The Hudson River is one of the major rivers of North America. It covers a distance of 315 miles and flows from the north to the southeastern part of New York State in the United States. The Hudson River is a boundary that separates the state of New York from the state of New Jersey. The river also serves as the boundary between several counties in the state of New York. The Hudson River got its name from Henry Hudson who was an English sailor of the Dutch East Indian company who explored the river in 1609.
The source of the river is in the Adirondack Mountains in upstate New York and meanders southward through the Hudson Valley finally reaching the upper New York Bay between New York City and New Jersey. The river empties into the Atlantic Ocean at the New York Harbor.
The source of the Hudson River is the Lake Tear of Clouds located in Adirondack Park with an altitude of about 4,322 feet above sea level. The river is not known as the Hudson until several miles downstream.
The upper river is known as Feldspar Brook until it joins Calamity Brook before becoming Indian Pass Brook. At the outlet of Henderson Lake, the river is cartographically referred to as the Hudson River.
According to the USGS, the longest source of the river is indicated as the Opalescent River which is located to the west slopes of the little Marcy Mountains.
The lower part of the Hudson River is an estuary. The river has two distinct high tides and low tides every day. The tidal current moves northwards at such a slow rate that different parts of the river can experience high tide and low tide at the same time.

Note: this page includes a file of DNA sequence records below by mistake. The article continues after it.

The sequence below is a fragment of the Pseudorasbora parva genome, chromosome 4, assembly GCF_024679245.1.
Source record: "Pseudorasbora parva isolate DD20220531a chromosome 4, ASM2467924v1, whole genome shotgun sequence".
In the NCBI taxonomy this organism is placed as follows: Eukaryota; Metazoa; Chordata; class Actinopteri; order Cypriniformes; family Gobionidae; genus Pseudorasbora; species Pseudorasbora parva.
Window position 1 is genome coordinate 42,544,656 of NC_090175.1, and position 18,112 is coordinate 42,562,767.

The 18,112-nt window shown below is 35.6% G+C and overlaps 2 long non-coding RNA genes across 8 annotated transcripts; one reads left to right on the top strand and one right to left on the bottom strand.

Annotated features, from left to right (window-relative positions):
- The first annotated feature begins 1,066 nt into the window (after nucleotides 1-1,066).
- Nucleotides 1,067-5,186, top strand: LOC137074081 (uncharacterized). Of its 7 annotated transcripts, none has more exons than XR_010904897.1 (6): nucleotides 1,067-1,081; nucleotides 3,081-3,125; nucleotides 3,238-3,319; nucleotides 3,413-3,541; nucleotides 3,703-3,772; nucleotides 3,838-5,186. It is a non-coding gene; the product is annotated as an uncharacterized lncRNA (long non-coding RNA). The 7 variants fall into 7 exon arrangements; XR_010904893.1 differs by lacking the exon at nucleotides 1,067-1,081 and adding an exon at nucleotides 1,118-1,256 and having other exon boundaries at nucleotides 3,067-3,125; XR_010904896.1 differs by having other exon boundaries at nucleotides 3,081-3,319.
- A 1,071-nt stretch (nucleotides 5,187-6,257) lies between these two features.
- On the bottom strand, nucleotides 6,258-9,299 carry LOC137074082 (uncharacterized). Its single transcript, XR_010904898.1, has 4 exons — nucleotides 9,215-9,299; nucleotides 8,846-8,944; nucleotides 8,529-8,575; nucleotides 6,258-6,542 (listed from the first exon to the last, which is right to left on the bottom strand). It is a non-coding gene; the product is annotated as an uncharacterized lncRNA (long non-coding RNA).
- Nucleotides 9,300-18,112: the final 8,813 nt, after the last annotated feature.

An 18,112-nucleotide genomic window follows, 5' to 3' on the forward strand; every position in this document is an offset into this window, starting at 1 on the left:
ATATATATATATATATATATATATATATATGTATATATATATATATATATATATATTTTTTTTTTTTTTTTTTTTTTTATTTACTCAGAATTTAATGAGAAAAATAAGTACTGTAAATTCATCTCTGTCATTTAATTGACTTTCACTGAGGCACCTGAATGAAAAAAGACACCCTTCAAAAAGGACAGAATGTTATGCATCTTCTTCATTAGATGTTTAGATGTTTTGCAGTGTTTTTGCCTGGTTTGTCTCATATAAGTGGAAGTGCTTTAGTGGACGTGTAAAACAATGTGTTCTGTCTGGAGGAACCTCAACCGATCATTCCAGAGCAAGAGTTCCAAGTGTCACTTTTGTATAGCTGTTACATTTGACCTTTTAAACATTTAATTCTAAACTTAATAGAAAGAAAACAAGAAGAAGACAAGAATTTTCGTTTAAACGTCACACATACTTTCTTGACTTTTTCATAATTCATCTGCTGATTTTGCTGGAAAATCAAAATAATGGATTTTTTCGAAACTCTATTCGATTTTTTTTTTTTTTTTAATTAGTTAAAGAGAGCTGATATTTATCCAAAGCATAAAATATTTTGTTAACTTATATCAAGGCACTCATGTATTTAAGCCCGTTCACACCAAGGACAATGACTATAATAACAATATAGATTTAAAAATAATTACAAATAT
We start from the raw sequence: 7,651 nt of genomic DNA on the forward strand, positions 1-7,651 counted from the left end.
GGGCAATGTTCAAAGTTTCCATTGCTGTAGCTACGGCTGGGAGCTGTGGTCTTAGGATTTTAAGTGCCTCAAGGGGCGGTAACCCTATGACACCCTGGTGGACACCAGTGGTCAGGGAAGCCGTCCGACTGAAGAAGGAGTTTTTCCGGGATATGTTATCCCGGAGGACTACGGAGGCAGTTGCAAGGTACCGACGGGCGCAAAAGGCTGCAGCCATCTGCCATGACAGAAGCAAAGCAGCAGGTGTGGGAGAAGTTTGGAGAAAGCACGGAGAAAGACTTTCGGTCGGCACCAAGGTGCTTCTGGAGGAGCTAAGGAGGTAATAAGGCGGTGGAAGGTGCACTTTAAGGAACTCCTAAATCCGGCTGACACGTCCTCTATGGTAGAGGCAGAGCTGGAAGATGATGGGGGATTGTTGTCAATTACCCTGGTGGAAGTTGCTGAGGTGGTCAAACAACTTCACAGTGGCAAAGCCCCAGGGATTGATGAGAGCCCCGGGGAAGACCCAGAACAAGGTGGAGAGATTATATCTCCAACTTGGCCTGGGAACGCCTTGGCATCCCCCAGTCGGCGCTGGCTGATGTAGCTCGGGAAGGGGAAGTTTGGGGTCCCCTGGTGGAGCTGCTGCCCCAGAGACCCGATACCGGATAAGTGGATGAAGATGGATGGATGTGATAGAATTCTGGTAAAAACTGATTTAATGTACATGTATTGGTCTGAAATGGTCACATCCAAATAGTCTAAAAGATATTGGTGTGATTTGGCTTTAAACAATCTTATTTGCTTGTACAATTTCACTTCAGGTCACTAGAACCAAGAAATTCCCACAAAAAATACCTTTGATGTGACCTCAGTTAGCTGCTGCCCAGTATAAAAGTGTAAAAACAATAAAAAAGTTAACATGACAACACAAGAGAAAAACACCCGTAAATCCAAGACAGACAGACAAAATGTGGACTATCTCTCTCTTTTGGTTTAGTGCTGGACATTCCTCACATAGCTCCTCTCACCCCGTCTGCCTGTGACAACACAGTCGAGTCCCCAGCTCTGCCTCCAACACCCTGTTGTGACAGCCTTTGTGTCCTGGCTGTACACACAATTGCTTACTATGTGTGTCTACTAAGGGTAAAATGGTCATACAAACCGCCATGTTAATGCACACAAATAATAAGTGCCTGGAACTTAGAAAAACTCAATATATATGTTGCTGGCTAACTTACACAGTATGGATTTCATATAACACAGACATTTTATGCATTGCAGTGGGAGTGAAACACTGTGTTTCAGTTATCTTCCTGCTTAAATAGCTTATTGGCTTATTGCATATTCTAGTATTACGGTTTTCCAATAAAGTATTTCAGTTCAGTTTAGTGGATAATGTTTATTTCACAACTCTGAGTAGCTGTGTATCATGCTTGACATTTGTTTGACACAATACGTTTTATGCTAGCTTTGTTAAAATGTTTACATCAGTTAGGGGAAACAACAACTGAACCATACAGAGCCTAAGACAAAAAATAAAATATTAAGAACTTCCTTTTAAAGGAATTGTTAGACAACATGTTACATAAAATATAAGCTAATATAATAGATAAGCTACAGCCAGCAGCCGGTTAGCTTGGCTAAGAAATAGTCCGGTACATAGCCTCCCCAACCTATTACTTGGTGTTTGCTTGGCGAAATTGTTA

Occasionally, the harbor at New York can be dangerous and difficult to navigate because of the strong tides. During winter, ice floes drift north or south according to the flow of tides.
As a result of the tidal pressure from the ocean, which extends to Troy, New York, the discharge of freshwater is approximately 17,400 cubic feet per second. The average discharge of freshwater at the mouth of the river in New York is about 21,900 cubic feet per second.
River Hudson has an average depth of 30 feet especially at its southern course near the federal dam where it is always dredged because of ships. The deepest point is 202 feet which is known as the World’s End, and it lies between the Constitution Island and the United States Military Academy.
The Hudson River together with its tributaries drains an area that spans 13,000 square miles. The area covers most parts of New York and part of the states of Vermont, New Jersey, Massachusetts, and Connecticut.
The Hudson River has been polluted for several years by pollutants such as industrial waste, urban runoff, and sewage.
Between 1947 and 1977, industrial waste from the General Electric plant has been the major contributor of the pollutants in the Hudson River particularly the discharge of polychlorinated biphenyls (PCBs). These pollutants have had a significant effect on wildlife and people who consumed fish from the Hudson River.
Numerous efforts have been undertaken to clean up the river beginning in the 1970s.
About the Author
Benjamin Elisha Sawe holds a Bachelor of Arts in Economics and Statistics and an MBA in Strategic Management. He is a frequent World Atlas contributor.
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